Our first Preliminary was a learning experience.
The lucky belt was located.The counter-canter loops were respectable. (In fact, the whole test earned a 35.9 – not a bad score for Marly’s weaker phase and it was a new test for us!)
The white saddle pads were also very white. Thank you.
The experience needed to kick on in the moment and get the job done when jumps came up faster and require more technique, however, was not quite there.
This minor setback has, naturally, established a stronger game plan for our next attempt. Bill has been fantastically helpful in determining exactly what needs to be fixed and we are on a steady and relentless mission for improvement.
Even when a weekend doesn’t go exactly like planned, though, I’m never upset for very long. Driving the ten hours back to Tennessee, I got thinking again about how far Marly has come. This is a horse who had a supposedly career- and possibly life-ending, injury three years ago. He somehow came back, sound and eager to begin training. He has a muscular disorder. He underwent surgery this past November to cure his “roaring,” a respiratory defect. And despite all of this, he is sound, happy, healthy, and (most of all!), loves his job. He truly enjoys early morning gallop sets, jump schools, and even the occasional winter foxhunt. A bad day doesn’t do much to dampen the excitement of a horse that has really fought the odds and is doing what he does because he lives for it.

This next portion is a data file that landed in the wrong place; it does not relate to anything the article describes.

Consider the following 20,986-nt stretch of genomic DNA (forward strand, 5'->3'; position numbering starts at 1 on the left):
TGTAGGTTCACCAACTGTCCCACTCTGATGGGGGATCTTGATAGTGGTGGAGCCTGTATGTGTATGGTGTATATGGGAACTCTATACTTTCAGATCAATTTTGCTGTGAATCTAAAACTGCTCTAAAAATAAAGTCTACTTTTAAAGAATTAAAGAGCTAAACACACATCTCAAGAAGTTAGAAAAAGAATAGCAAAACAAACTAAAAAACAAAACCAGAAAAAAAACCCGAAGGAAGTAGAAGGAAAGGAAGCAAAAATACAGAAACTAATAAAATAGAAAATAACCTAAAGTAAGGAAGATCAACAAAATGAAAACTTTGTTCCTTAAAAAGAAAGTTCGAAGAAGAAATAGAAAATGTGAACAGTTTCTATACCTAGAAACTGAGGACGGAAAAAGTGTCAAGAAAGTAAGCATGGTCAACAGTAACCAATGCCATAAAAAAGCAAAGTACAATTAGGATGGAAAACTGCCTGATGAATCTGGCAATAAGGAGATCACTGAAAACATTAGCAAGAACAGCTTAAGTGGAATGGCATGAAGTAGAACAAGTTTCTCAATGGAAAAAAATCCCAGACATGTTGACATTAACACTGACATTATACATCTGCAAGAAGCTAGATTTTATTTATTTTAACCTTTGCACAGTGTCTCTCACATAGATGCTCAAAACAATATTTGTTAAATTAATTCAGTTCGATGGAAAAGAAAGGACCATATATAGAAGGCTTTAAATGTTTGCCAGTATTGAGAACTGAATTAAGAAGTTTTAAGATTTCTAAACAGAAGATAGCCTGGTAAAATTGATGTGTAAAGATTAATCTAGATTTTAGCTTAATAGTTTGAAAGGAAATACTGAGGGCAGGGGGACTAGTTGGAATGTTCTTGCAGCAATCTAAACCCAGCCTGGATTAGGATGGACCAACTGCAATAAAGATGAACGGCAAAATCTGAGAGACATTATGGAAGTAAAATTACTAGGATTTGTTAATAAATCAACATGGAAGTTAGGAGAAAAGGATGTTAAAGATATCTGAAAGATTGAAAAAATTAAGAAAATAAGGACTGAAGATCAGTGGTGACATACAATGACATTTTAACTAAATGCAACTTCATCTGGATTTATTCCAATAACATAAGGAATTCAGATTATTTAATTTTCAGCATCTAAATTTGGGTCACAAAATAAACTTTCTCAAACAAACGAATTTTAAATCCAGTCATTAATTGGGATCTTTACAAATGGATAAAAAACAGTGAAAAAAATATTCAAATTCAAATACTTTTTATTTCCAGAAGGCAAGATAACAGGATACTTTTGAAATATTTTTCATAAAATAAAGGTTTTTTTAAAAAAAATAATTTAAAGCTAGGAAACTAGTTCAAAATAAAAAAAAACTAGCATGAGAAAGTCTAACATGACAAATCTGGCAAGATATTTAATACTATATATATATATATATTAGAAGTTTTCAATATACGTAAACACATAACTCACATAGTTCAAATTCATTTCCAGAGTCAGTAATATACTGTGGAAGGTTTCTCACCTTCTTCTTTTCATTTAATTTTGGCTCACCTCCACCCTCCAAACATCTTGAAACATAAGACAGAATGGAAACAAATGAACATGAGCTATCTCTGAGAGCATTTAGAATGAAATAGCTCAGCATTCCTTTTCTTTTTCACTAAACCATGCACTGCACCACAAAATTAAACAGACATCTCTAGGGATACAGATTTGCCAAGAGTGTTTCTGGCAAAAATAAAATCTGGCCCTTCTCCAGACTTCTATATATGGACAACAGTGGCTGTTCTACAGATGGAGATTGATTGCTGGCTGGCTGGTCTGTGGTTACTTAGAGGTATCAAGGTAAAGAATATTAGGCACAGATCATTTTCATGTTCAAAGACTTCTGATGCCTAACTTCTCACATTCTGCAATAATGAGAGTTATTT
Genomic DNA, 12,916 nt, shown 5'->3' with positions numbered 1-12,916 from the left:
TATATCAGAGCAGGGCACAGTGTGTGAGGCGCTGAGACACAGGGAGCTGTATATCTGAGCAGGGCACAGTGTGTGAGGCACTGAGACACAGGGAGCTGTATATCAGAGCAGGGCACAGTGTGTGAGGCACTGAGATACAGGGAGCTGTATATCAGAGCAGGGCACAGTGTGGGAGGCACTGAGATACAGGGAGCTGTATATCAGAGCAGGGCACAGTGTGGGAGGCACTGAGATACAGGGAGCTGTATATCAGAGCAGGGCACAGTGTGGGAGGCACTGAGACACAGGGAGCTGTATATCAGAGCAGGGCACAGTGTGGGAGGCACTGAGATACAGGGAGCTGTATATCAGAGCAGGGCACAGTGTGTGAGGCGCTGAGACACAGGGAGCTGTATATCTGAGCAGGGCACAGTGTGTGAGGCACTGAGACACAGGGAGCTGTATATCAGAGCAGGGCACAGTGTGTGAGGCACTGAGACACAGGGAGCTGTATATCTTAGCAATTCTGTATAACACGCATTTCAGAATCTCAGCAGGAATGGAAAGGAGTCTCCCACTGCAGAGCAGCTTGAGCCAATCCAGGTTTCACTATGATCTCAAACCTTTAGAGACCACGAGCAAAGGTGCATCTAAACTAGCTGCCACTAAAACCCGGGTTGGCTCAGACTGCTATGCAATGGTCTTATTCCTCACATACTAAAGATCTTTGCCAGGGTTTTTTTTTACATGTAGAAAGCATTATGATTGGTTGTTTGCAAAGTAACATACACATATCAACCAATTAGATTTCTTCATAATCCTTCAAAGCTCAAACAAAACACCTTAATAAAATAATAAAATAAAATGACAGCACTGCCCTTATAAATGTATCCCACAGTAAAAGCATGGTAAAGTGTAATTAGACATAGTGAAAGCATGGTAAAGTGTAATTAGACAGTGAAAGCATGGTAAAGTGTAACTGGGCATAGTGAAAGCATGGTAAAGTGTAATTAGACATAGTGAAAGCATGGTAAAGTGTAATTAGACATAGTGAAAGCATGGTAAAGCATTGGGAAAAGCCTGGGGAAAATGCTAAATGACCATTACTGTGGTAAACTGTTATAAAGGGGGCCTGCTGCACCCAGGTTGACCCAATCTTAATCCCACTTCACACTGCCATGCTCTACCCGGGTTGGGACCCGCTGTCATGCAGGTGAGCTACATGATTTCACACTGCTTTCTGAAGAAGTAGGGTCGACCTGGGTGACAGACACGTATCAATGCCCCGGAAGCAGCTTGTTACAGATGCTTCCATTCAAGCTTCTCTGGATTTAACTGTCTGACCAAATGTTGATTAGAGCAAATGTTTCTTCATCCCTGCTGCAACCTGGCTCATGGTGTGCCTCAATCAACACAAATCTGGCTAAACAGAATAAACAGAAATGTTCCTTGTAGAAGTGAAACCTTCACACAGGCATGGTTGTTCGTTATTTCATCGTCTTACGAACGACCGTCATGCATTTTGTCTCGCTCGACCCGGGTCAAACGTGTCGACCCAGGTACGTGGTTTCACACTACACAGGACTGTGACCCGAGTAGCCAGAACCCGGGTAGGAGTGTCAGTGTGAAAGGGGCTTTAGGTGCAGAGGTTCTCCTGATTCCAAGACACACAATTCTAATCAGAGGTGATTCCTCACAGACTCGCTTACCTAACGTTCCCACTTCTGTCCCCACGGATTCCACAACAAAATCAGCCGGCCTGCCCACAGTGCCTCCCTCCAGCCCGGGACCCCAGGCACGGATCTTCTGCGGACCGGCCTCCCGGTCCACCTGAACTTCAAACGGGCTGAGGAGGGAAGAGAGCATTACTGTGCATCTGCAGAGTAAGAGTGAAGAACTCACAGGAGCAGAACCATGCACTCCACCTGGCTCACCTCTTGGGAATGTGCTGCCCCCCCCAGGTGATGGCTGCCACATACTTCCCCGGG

And speaking of horses that love their jobs…
I have to take a moment to brag a little bit about Shevy. He’s my little superstar. While Marly and I were at the event over the weekend, Bill and Becca took some of their young horses and a number of students to a dressage show. Shevy went with an adult amateur who hadn’t showed in years and years and discovered (upon trotting around the dressage arena, ready to begin!) just how nervous she was.
Shevy, however, was up for the task at hand. The test went well, they won their class, and she was incredibly excited to go home with a blue ribbon and a dressage test full of positive comments.
Getting that phone call at the end of a not-so-perfect day with Marly? Priceless.
The next day, watching Shevy jump around a 3-foot jumper course one minute and then turn around and teach a worried 8-year-old how to canter? Even better.
He may still be short, pudgy, and not built for really anything, but he’s really a special horse. Both of my guys are.